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Posted by Anthony Adams.
One of the Radstock principles that we emphasise is that partnership in mission is best done when local communities of believers are cooperating together. In the context of a short-term mission team, it means that ministry is not in isolation, but is an integral part of the longer-term work in that locality. Long after a team has gone, the impact of what they have done goes on and relationships continue to be built, as those who live there all year round, live as salt and light in that community.
An important part of this, unsurprisingly, is that the church of the receiving culture be listened to when plans are being made. This should be obvious but sadly, it is not always. It is easy for teams of people from (let's be honest) usually British and American churches, to pile in and say ‘this is what we are going to do - this is what is needed here - this is how it should be done'. Even if it is not said in quite that way, it's implied.
In Kosova, this past week, we have tried really hard to take our cues from the local believers in the city of Peja, and to serve their wider work. A multi-church team from Derby, Harpenden and Birmingham in the UK, and Hungary, Romania and Kosova partnered together in the gospel. We did not do it perfectly by any means, but we did consciously seek to consult and connect and contribute to the vision and work of the local church community.
We plugged in to the ministry of Charis Cottage, working among some of the poorest families in the area, and tried to build relationships with these families that have been connected with the church for so long now. It was good have a BBQ on some rough ground near where some of the families live. We wanted to go where they were rather than asking them to come to one of the church-y buildings which would have been off-putting and a hassle to get to. It was great to sit around in the blazing sun, eating beef burgers, doing face-painting, chatting about cars with the men, and jumping around to some of the music blasting from the stereo. It is hard slow work, but that's how it is: long term - low key - relational.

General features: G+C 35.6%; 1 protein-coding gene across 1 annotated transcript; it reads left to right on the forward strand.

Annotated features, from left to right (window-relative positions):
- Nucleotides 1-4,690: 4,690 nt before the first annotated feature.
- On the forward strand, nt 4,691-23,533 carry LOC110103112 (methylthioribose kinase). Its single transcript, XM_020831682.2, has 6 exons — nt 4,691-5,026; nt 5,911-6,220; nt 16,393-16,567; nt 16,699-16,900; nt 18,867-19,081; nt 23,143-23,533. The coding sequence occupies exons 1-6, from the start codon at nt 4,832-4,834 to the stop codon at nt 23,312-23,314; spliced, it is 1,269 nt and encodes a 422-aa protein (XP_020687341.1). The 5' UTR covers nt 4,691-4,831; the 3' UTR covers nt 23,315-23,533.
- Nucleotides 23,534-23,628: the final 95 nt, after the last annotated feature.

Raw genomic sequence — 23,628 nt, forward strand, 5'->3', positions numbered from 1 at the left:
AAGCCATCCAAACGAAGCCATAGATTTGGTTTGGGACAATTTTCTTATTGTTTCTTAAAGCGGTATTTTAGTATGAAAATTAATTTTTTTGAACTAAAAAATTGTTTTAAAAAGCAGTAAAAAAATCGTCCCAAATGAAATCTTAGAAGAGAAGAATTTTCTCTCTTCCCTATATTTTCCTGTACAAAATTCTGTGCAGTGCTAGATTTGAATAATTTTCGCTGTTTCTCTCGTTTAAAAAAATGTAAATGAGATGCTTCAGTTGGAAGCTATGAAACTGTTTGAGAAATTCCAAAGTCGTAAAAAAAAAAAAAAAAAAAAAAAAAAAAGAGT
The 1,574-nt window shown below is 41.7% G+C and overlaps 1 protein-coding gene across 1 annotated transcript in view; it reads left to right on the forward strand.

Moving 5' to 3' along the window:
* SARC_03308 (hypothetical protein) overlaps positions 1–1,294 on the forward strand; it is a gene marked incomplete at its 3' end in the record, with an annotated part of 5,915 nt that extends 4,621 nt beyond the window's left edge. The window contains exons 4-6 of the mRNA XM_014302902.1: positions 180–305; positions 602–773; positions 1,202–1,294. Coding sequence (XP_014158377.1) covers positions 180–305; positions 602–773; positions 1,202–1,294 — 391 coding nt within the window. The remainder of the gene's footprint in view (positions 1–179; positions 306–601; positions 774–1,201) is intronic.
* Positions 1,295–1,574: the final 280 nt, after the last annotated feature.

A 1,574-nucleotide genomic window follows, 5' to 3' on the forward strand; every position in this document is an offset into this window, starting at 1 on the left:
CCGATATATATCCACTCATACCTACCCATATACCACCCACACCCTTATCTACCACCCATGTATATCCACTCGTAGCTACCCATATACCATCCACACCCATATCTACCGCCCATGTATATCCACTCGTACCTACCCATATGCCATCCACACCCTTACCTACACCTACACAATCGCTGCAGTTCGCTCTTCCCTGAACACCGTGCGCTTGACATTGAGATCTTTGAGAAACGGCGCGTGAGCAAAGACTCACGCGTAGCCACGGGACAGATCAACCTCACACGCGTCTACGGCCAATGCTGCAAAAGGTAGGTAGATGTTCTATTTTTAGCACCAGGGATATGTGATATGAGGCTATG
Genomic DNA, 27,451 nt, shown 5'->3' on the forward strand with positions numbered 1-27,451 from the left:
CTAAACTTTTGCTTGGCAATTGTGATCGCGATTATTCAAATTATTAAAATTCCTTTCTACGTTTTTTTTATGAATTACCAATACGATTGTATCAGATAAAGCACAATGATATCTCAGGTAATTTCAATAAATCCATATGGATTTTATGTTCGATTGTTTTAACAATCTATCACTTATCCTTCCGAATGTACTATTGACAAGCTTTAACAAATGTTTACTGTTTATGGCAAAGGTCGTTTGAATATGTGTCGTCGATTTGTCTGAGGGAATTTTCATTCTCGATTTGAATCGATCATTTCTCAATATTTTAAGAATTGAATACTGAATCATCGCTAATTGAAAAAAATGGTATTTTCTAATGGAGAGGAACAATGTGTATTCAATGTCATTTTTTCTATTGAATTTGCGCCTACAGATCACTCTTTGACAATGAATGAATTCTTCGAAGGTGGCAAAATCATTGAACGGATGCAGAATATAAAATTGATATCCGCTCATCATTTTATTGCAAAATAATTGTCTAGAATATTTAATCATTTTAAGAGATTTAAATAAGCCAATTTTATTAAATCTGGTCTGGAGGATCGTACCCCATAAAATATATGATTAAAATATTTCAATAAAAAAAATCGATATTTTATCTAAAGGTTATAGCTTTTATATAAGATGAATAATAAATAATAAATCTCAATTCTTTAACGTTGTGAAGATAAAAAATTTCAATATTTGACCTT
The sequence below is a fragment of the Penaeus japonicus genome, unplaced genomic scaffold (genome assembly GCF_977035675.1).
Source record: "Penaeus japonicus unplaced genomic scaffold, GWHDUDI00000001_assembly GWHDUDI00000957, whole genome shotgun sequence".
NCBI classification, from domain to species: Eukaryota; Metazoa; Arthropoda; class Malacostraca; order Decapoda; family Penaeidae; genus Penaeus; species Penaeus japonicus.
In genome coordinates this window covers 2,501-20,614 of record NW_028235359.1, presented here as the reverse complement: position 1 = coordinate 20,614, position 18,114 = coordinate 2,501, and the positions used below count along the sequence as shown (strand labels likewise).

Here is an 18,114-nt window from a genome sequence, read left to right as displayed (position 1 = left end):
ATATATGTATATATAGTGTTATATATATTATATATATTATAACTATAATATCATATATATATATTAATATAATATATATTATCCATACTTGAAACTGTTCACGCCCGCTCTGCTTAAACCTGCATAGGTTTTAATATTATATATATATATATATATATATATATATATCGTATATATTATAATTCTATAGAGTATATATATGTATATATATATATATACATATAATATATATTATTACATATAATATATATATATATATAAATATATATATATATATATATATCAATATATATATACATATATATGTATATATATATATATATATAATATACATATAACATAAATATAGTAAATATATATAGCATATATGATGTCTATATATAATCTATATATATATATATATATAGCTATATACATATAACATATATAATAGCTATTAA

Gani, pastor of the church in Peja, was keen that some of the team get involved with the men's and women's groups, encouraging the local believers. We'd never done that before, but this was something the local leadership felt was important, so we took their advice and planned it in. A number in the church are cautious about their faith, but meeting with other believers from different places, helps them know they are not alone, and raises their spiritual temperature.
There were many other things too numerous to detail now. Some of the team were on a building project in the mountains - a brilliant vision to have input into many thousands of lives as people spend time at a camp, away from the glare of the neighbours, and get to think through the gospel for themselves. There were afternoon children's meetings in another part of the city. Some team members went to a weekly art/bible class. There was a trip for two of us to Gjilan in the east of Kosova, to see what God is doing there. And there was time together as a team praying, learning about gospel partnership from Philippians, and considering what being a fearless, bold, sacrificial, passionate, loving, spirit-filled follower of Jesus looks like.
Loving God and his truth enough to live it.